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Wednesday, 31 October 2012

Feel the Power!


Since the progress I discussed last time:

with this power meter project; I've had (yet another) build of the directional coupler:

This time its been constructed from double sided PCB material and uses FT-82-67 toriods.

Connecting the forward and reflected ports to my 'scope (terminated with 50R) with a RF generator (this one is made my Kenwood) connected to the transmitter port and a dummy load connected to the antenna port, here's what I found on the 'scope (I've got the setup wrong and the blue reflected port reading on the 'scope needs to be divided by 10):

I then connected the coupler to the ports on the power meter and also included a 30dB attenuator. The attenuator was constructed using this site here as a Pi attenuator:

The setup for the next phase looks very much like this:

So, once this was put together, I then constructed an excel table with frequency across the top and the AtoD down the side, this table looks like this for the forward port of the coupler:

So, once I had these values I can the look into the equation that will take me from the A-to-D reading back to power - this is basically what the power meter needs to do - here's the equation:

So solving this equation as a pair of simultaneous equations - in fact a pair or more of simultaneous equations - I see this:

and this:

so basically I get different constants depending on what lines of the table I use as the input to my simultaneous equations.

However, despite the different constants, if I then use the equation and the constants to re-generate my powers from the ADC values the curve seems to be a very good fit. Here is the original readings plus the two equation outputs plotted:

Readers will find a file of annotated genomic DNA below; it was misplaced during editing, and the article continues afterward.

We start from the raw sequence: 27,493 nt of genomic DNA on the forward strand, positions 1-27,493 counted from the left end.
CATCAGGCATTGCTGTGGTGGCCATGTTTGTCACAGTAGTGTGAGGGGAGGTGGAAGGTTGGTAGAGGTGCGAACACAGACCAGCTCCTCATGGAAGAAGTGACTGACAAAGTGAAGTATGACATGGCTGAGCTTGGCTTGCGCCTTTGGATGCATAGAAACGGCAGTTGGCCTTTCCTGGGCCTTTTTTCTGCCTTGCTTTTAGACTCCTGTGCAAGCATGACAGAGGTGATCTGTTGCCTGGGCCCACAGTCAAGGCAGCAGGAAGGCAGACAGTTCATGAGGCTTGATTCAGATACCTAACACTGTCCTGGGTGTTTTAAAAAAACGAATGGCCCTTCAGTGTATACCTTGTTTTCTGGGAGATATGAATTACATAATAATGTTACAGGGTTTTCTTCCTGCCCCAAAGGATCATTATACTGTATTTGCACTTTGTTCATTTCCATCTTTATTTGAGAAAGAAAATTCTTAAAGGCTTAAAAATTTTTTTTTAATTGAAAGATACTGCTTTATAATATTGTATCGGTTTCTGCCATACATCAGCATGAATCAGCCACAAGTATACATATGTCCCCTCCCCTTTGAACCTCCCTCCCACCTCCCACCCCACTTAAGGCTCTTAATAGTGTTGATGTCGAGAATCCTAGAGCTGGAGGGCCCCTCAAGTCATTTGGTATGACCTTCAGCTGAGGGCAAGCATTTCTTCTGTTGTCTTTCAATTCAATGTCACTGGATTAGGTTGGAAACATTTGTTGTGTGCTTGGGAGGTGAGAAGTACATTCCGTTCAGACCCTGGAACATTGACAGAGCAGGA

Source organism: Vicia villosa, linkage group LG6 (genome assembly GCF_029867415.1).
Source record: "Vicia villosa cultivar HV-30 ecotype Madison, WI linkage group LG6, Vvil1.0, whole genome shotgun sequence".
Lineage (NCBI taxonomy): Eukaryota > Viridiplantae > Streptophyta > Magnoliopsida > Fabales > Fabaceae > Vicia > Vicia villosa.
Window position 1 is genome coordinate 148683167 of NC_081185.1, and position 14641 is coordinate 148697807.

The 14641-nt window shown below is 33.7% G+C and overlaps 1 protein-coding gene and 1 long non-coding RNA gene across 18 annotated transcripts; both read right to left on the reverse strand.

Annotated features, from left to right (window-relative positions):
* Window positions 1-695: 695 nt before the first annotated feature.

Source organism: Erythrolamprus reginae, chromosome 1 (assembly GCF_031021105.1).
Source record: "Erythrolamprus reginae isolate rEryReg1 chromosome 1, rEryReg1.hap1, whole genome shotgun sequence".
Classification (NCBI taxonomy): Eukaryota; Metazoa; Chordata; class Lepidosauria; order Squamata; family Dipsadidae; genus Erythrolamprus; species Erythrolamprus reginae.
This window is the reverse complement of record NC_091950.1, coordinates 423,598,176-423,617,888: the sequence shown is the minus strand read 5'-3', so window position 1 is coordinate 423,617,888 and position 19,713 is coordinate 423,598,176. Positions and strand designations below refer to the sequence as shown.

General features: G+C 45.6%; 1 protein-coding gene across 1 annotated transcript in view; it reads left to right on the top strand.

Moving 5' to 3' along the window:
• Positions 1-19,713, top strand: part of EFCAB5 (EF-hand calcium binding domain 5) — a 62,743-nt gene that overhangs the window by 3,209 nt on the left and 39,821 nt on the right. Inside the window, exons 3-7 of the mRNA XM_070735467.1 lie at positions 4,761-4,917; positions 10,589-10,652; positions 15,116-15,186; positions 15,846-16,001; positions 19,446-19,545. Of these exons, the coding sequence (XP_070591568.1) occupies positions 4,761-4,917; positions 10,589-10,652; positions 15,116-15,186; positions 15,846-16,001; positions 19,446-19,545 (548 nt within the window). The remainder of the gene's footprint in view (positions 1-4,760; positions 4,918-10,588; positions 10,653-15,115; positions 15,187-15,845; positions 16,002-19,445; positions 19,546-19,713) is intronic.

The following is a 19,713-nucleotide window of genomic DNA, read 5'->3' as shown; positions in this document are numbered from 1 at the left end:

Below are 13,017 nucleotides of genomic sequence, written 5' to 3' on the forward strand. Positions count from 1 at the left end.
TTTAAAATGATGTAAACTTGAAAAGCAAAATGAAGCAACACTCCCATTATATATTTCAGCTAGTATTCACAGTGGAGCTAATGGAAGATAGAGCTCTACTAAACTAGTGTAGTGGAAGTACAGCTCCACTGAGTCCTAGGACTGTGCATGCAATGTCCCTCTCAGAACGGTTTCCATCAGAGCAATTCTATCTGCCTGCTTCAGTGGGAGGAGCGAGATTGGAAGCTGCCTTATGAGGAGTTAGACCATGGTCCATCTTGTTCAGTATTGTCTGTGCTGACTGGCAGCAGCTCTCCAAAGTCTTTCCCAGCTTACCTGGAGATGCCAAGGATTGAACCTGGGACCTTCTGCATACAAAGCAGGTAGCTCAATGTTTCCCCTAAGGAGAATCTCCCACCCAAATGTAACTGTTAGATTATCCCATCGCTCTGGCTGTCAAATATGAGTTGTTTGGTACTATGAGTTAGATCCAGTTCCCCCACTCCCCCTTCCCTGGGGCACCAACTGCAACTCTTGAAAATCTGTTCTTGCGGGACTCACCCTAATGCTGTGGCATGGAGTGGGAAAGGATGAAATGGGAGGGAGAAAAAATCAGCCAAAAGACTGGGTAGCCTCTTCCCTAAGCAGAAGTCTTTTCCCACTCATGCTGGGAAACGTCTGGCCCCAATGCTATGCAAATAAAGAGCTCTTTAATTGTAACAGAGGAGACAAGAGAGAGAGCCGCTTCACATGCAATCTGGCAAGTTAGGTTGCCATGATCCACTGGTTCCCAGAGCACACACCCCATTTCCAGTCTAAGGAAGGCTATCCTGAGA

So, all in all, I'm rather confused about the whole thing! But whatever the confusion, the device certainly seems to be very frequency stable i.e. very little variation in AtoD values as frequency increases. It's all good.

The software I have for this meter contains a huge set of lookup tables for the AtoD reading to power conversion; clearly these all need to change!

Cat's not helped much:

 All good though egh? I'd love to know what you think.

Sunday, 28 October 2012

It's Becoming a Real Power Struggle

Well, blimey!

How hard can it be to get a piece of PIC assembler software to display some characters on an LCD display? The answer seems to be very.

I've started putting my power meter together, it's the one I started here:

Well, eventually I managed to assemble all the parts and put the boards into an enclosure I have here:

I've actually made quite a good job of the metalwork so far, I've intentionally not cut the hole for the display as I don't yet know which one of the many I have here I would end up using. Here's the view of the front panel as-is now, the meter looks OK but isn't the large meter I found, as that's just too big for the case!

So, PIC programmed, LCD display wired in, power on - nothing. Just some very faint black squares on the display that I can make more evident or go away using the on-board contrast control.

So, still not knowing if the software is intended to interface to an HD4470 compatible or not, the question was what to try next?

I ended up cutting the software back to just the display routines and simply programming the PIC with the code to display just a few characters on the LCD. Result - nothing.

So, next I added a simple loop at the end of the LCD routine calls to turn on and off one of the digital output ports every second. I attached a suitable LED to the port and tried again - as expected the LED started to flash. This told me a few things:

  • My PIC programming was working and my software was making it into the chip;
  • The software was reaching my loop for LED flashing so it wasn't getting stuck anywhere;
  • The routines for the LCD weren't working.
Now, you may (or may not) recall I did quite a bit of fiddling with LCD displays and Pinguino and more recently Arduino back here:

So from that messing about I had a reasonably good idea how the initialisation of these LCDs should look, and the code I was staring at didn't quite look the same. So I changed the sequence of numbers sent to the LCD to initialise it, re-programmed the PIC and tried again. Nothing.